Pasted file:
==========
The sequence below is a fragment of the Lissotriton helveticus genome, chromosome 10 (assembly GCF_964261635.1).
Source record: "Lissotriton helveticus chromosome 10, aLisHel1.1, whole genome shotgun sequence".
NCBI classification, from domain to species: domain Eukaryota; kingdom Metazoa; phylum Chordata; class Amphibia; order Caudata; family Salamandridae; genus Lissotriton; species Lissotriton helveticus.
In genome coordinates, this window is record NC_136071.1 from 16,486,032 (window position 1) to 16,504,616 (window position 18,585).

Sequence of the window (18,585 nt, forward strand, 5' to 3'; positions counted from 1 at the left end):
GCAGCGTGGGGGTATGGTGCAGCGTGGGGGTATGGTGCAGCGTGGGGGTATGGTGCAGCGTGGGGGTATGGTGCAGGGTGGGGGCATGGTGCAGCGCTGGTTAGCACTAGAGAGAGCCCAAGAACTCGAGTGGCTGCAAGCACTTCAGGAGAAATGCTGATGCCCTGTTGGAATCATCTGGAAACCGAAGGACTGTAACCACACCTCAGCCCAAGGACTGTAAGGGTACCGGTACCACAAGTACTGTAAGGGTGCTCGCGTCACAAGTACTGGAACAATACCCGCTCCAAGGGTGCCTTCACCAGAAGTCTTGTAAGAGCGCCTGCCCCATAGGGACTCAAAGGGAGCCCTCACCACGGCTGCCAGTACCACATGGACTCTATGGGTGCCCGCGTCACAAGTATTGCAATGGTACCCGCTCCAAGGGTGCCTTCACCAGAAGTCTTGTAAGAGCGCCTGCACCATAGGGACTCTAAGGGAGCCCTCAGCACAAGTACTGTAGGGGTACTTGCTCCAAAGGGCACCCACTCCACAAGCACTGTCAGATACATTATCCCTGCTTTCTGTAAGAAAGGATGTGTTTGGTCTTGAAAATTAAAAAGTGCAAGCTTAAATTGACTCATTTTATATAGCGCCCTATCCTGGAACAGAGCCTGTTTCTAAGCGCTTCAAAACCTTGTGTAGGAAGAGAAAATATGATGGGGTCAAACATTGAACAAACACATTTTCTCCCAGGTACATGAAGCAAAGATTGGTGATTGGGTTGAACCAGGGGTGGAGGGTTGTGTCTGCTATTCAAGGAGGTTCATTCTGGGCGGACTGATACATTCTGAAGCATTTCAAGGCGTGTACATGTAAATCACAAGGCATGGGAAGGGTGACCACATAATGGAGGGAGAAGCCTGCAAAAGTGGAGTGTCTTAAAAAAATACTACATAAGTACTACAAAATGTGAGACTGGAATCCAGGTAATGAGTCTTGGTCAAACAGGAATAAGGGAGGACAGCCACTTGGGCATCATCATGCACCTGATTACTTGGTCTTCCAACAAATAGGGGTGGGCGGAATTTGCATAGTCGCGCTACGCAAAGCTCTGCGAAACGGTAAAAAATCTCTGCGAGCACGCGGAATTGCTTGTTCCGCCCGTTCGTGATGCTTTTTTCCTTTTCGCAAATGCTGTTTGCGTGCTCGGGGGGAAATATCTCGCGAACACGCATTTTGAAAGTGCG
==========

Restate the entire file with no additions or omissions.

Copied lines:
The sequence below is a fragment of the Lissotriton helveticus genome, chromosome 10 (assembly GCF_964261635.1).
Source record: "Lissotriton helveticus chromosome 10, aLisHel1.1, whole genome shotgun sequence".
NCBI classification, from domain to species: domain Eukaryota; kingdom Metazoa; phylum Chordata; class Amphibia; order Caudata; family Salamandridae; genus Lissotriton; species Lissotriton helveticus.
In genome coordinates, this window is record NC_136071.1 from 16,486,032 (window position 1) to 16,504,616 (window position 18,585).

Sequence of the window (18,585 nt, forward strand, 5' to 3'; positions counted from 1 at the left end):
GCAGCGTGGGGGTATGGTGCAGCGTGGGGGTATGGTGCAGCGTGGGGGTATGGTGCAGCGTGGGGGTATGGTGCAGGGTGGGGGCATGGTGCAGCGCTGGTTAGCACTAGAGAGAGCCCAAGAACTCGAGTGGCTGCAAGCACTTCAGGAGAAATGCTGATGCCCTGTTGGAATCATCTGGAAACCGAAGGACTGTAACCACACCTCAGCCCAAGGACTGTAAGGGTACCGGTACCACAAGTACTGTAAGGGTGCTCGCGTCACAAGTACTGGAACAATACCCGCTCCAAGGGTGCCTTCACCAGAAGTCTTGTAAGAGCGCCTGCCCCATAGGGACTCAAAGGGAGCCCTCACCACGGCTGCCAGTACCACATGGACTCTATGGGTGCCCGCGTCACAAGTATTGCAATGGTACCCGCTCCAAGGGTGCCTTCACCAGAAGTCTTGTAAGAGCGCCTGCACCATAGGGACTCTAAGGGAGCCCTCAGCACAAGTACTGTAGGGGTACTTGCTCCAAAGGGCACCCACTCCACAAGCACTGTCAGATACATTATCCCTGCTTTCTGTAAGAAAGGATGTGTTTGGTCTTGAAAATTAAAAAGTGCAAGCTTAAATTGACTCATTTTATATAGCGCCCTATCCTGGAACAGAGCCTGTTTCTAAGCGCTTCAAAACCTTGTGTAGGAAGAGAAAATATGATGGGGTCAAACATTGAACAAACACATTTTCTCCCAGGTACATGAAGCAAAGATTGGTGATTGGGTTGAACCAGGGGTGGAGGGTTGTGTCTGCTATTCAAGGAGGTTCATTCTGGGCGGACTGATACATTCTGAAGCATTTCAAGGCGTGTACATGTAAATCACAAGGCATGGGAAGGGTGACCACATAATGGAGGGAGAAGCCTGCAAAAGTGGAGTGTCTTAAAAAAATACTACATAAGTACTACAAAATGTGAGACTGGAATCCAGGTAATGAGTCTTGGTCAAACAGGAATAAGGGAGGACAGCCACTTGGGCATCATCATGCACCTGATTACTTGGTCTTCCAACAAATAGGGGTGGGCGGAATTTGCATAGTCGCGCTACGCAAAGCTCTGCGAAACGGTAAAAAATCTCTGCGAGCACGCGGAATTGCTTGTTCCGCCCGTTCGTGATGCTTTTTTCCTTTTCGCAAATGCTGTTTGCGTGCTCGGGGGGAAATATCTCGCGAACACGCATTTTGAAAGTGCG